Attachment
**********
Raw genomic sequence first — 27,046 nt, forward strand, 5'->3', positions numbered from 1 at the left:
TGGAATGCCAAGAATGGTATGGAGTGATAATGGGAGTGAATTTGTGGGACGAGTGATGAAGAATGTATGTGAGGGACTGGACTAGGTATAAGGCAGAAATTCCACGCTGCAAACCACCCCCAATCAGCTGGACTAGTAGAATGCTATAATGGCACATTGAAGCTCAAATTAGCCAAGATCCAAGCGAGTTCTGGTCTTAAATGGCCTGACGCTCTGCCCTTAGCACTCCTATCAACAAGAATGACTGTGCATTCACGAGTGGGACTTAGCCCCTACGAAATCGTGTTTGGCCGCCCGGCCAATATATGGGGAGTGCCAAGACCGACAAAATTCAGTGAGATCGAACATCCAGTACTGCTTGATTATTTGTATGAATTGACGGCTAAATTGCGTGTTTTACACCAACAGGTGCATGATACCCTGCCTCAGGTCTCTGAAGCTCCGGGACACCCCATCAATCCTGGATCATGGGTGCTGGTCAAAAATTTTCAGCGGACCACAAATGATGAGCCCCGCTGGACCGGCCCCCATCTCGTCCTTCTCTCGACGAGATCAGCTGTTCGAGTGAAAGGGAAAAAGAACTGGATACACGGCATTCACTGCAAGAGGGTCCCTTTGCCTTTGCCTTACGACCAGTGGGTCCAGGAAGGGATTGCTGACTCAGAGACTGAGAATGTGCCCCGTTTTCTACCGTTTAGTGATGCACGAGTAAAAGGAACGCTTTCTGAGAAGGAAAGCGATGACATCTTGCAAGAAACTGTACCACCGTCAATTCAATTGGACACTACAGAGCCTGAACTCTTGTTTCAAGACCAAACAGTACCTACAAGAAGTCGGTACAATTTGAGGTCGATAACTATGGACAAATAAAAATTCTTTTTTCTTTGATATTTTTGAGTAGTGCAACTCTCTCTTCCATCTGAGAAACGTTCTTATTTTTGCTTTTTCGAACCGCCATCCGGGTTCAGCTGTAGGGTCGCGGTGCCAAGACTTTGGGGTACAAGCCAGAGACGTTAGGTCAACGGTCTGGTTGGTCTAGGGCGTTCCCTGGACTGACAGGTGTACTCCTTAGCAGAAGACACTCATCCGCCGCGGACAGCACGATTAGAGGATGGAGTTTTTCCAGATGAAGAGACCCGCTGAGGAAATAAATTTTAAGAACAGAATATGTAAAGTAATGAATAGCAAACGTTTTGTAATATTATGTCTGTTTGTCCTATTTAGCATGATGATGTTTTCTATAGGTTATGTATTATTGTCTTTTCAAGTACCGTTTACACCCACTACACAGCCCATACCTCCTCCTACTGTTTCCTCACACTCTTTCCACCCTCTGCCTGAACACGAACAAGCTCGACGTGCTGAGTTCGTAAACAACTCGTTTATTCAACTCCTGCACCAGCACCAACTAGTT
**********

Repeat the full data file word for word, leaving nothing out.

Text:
Raw genomic sequence first — 27,046 nt, forward strand, 5'->3', positions numbered from 1 at the left:
TGGAATGCCAAGAATGGTATGGAGTGATAATGGGAGTGAATTTGTGGGACGAGTGATGAAGAATGTATGTGAGGGACTGGACTAGGTATAAGGCAGAAATTCCACGCTGCAAACCACCCCCAATCAGCTGGACTAGTAGAATGCTATAATGGCACATTGAAGCTCAAATTAGCCAAGATCCAAGCGAGTTCTGGTCTTAAATGGCCTGACGCTCTGCCCTTAGCACTCCTATCAACAAGAATGACTGTGCATTCACGAGTGGGACTTAGCCCCTACGAAATCGTGTTTGGCCGCCCGGCCAATATATGGGGAGTGCCAAGACCGACAAAATTCAGTGAGATCGAACATCCAGTACTGCTTGATTATTTGTATGAATTGACGGCTAAATTGCGTGTTTTACACCAACAGGTGCATGATACCCTGCCTCAGGTCTCTGAAGCTCCGGGACACCCCATCAATCCTGGATCATGGGTGCTGGTCAAAAATTTTCAGCGGACCACAAATGATGAGCCCCGCTGGACCGGCCCCCATCTCGTCCTTCTCTCGACGAGATCAGCTGTTCGAGTGAAAGGGAAAAAGAACTGGATACACGGCATTCACTGCAAGAGGGTCCCTTTGCCTTTGCCTTACGACCAGTGGGTCCAGGAAGGGATTGCTGACTCAGAGACTGAGAATGTGCCCCGTTTTCTACCGTTTAGTGATGCACGAGTAAAAGGAACGCTTTCTGAGAAGGAAAGCGATGACATCTTGCAAGAAACTGTACCACCGTCAATTCAATTGGACACTACAGAGCCTGAACTCTTGTTTCAAGACCAAACAGTACCTACAAGAAGTCGGTACAATTTGAGGTCGATAACTATGGACAAATAAAAATTCTTTTTTCTTTGATATTTTTGAGTAGTGCAACTCTCTCTTCCATCTGAGAAACGTTCTTATTTTTGCTTTTTCGAACCGCCATCCGGGTTCAGCTGTAGGGTCGCGGTGCCAAGACTTTGGGGTACAAGCCAGAGACGTTAGGTCAACGGTCTGGTTGGTCTAGGGCGTTCCCTGGACTGACAGGTGTACTCCTTAGCAGAAGACACTCATCCGCCGCGGACAGCACGATTAGAGGATGGAGTTTTTCCAGATGAAGAGACCCGCTGAGGAAATAAATTTTAAGAACAGAATATGTAAAGTAATGAATAGCAAACGTTTTGTAATATTATGTCTGTTTGTCCTATTTAGCATGATGATGTTTTCTATAGGTTATGTATTATTGTCTTTTCAAGTACCGTTTACACCCACTACACAGCCCATACCTCCTCCTACTGTTTCCTCACACTCTTTCCACCCTCTGCCTGAACACGAACAAGCTCGACGTGCTGAGTTCGTAAACAACTCGTTTATTCAACTCCTGCACCAGCACCAACTAGTT